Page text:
Wetenschap - 19 september 1996

The drawbacks to leisure

The drawbacks to leisure

It is perhaps not the first thing which comes to mind, but apparently that there are many negative aspects to leisure. In the announcement for the conference Accelerating Leisure the organizers indicated that there would be an element of surprise for the participants. The organization, including WAU's Centre for Recreation and Tourism Studies (CTRS), was referring to the short plays planned for between the sessions. For the layperson, who associates leisure simply with doing something enjoyable, the keynote speeches were even more surprising. It makes sense to relate leisure to work and stress, and even perhaps to illusions, but to serial killing as well ?

The three day event started Thursday 12 September with a video. This began with scenes of happy seaside visitors playing leapfrog, but rapidly became more dramatic as bare mountainsides in summertime were transformed into scenic skiing areas in winter.

Contemporary leisure spenders are highly informed and fast moving consumers. At an absurd pace, they visit ten countries in six days, in order to be able to say that they have been to as many places possible," Professor Adri Dietvorst, chair of CTRC, in his introduction on accelerating transformations in tourist landscapes. He argues that many people seek to spend their leisure time sustaining their own small worlds in more and more exotic locations. The tourist industry sells sub-tropical dreams and illusions of unchanged values and romantic memories.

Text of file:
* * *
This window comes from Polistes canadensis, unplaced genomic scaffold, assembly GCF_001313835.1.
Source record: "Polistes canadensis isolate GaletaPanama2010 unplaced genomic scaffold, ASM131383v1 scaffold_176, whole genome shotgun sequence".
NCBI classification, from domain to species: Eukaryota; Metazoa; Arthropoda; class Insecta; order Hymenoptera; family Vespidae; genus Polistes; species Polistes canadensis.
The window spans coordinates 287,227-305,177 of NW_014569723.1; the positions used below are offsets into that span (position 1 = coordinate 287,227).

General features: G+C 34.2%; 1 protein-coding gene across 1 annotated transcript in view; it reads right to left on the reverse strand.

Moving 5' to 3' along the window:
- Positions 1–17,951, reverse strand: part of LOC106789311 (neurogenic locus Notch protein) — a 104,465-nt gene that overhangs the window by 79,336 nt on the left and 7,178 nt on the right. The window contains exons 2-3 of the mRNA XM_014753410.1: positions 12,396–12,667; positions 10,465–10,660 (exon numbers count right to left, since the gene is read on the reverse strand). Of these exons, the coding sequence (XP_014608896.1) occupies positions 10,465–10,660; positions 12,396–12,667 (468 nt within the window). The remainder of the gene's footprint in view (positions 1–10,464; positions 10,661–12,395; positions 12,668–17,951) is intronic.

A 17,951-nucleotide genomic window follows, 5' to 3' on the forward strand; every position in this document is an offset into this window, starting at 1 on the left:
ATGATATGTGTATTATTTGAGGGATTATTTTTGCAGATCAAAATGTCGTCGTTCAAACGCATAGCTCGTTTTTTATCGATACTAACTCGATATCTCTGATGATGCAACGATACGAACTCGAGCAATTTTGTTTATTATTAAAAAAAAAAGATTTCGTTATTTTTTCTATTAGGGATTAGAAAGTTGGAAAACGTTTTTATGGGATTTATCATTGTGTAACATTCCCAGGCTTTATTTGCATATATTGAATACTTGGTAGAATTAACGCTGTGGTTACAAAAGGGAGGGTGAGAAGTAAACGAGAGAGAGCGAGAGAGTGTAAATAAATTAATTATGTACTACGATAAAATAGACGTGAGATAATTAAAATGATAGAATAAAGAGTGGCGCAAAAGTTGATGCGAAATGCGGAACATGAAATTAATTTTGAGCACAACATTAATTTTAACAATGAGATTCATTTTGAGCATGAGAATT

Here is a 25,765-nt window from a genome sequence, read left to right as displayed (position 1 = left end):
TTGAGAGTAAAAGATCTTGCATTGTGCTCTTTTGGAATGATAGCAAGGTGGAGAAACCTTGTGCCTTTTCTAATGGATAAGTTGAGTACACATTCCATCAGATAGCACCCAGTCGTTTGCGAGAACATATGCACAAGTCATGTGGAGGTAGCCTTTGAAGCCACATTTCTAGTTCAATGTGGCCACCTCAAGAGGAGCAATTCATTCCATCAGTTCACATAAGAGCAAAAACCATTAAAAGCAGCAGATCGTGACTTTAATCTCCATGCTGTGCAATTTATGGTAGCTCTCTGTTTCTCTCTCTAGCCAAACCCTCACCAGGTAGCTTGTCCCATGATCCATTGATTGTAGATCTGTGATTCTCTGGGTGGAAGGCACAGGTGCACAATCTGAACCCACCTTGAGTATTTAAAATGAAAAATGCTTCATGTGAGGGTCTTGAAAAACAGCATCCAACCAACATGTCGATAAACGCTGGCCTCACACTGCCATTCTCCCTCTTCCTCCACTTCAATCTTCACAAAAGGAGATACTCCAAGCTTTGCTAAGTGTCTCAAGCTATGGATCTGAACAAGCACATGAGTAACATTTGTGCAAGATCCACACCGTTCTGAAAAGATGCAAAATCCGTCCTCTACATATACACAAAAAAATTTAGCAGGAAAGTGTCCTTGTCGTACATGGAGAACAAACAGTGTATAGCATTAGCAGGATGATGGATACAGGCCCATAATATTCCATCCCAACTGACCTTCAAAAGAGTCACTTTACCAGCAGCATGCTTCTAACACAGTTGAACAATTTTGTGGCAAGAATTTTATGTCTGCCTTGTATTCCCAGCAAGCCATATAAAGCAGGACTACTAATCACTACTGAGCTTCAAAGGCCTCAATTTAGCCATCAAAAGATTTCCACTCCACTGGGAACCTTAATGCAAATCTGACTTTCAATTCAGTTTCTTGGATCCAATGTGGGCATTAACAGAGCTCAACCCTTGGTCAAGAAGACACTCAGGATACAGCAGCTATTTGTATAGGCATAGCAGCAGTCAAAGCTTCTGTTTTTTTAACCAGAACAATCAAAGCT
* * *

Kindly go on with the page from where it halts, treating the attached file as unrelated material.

Juliet Schor, professor at Tilburg University, elaborates on the spiritual and financial sides of leisure in relation to work. Schor explains that the pace of life is accelerating. Her research, in the USA, shows that the number of people feeling stressed and rushed is increasing dramatically. Forty two percent of her research sample thinks that life is too fast and would like to see their workloads reduced, even if it means lower incomes. The majority of this group would like to make changes but simply cannot afford it because of mortgages, debts or deeply ingrained consumption patterns. Schor notices changes however: about 28% have already made changes in their lifestyles. They have reduced their working hours, and participated in turn off TV weeks and no buy days. However, there are still many people who see consumerism as the only way to give meaning to an otherwise meaningless life. Schor feels it is a spiritual disease.

Chris Rojek, sociology professor at Nottingham Trent University, brings out the heavy artillery. He criticises the leisure experts for not paying attention to more defiant ways of spending leisure time. Rojek explains that if you associate leisure with freedom of choice and self determination it is naive to only consider the good activities which people undertake. Many people spend their leisure time protesting against the dominant, moral and boring order of things. Illegal hunt associations and highly ritualized sects are examples. He argues that serial killing and other criminal practices are strongly related to leisure. Serial killers use their abundance of free time to prepare and perform their horrific acts. Rojek emphasizes the disproportionate attention crime and killing gets in the media. Turn on your television or read the newspapers and you will see that killing has become a dominant but normal feature of leisure time," claims Rojek, You will not find
many theory books on leisure in a regular bookshop, but there will be lots of crime and horror novels."

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